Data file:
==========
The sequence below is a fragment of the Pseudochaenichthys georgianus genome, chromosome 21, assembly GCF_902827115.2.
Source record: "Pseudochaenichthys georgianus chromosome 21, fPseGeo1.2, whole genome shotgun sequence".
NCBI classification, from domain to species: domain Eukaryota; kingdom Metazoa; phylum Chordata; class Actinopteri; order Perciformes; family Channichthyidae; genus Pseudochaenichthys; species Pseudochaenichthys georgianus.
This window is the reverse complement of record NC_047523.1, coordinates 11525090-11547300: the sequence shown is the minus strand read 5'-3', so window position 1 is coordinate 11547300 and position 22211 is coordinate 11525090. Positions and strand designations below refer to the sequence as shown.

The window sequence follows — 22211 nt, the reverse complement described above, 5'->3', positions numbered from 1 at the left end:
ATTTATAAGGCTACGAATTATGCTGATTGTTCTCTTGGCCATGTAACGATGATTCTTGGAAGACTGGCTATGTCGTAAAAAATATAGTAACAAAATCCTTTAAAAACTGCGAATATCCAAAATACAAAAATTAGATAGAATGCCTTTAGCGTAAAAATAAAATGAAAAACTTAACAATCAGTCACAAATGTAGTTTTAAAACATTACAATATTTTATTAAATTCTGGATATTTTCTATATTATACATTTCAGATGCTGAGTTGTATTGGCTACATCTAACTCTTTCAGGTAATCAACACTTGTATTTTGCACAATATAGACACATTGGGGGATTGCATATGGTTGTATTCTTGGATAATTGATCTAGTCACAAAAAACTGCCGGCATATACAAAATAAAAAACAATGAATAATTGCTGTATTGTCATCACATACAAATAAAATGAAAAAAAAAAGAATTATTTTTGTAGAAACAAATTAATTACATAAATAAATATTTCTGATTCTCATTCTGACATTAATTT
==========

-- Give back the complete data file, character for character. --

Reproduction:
The sequence below is a fragment of the Pseudochaenichthys georgianus genome, chromosome 21, assembly GCF_902827115.2.
Source record: "Pseudochaenichthys georgianus chromosome 21, fPseGeo1.2, whole genome shotgun sequence".
NCBI classification, from domain to species: domain Eukaryota; kingdom Metazoa; phylum Chordata; class Actinopteri; order Perciformes; family Channichthyidae; genus Pseudochaenichthys; species Pseudochaenichthys georgianus.
This window is the reverse complement of record NC_047523.1, coordinates 11525090-11547300: the sequence shown is the minus strand read 5'-3', so window position 1 is coordinate 11547300 and position 22211 is coordinate 11525090. Positions and strand designations below refer to the sequence as shown.

The window sequence follows — 22211 nt, the reverse complement described above, 5'->3', positions numbered from 1 at the left end:
ATTTATAAGGCTACGAATTATGCTGATTGTTCTCTTGGCCATGTAACGATGATTCTTGGAAGACTGGCTATGTCGTAAAAAATATAGTAACAAAATCCTTTAAAAACTGCGAATATCCAAAATACAAAAATTAGATAGAATGCCTTTAGCGTAAAAATAAAATGAAAAACTTAACAATCAGTCACAAATGTAGTTTTAAAACATTACAATATTTTATTAAATTCTGGATATTTTCTATATTATACATTTCAGATGCTGAGTTGTATTGGCTACATCTAACTCTTTCAGGTAATCAACACTTGTATTTTGCACAATATAGACACATTGGGGGATTGCATATGGTTGTATTCTTGGATAATTGATCTAGTCACAAAAAACTGCCGGCATATACAAAATAAAAAACAATGAATAATTGCTGTATTGTCATCACATACAAATAAAATGAAAAAAAAAAGAATTATTTTTGTAGAAACAAATTAATTACATAAATAAATATTTCTGATTCTCATTCTGACATTAATTT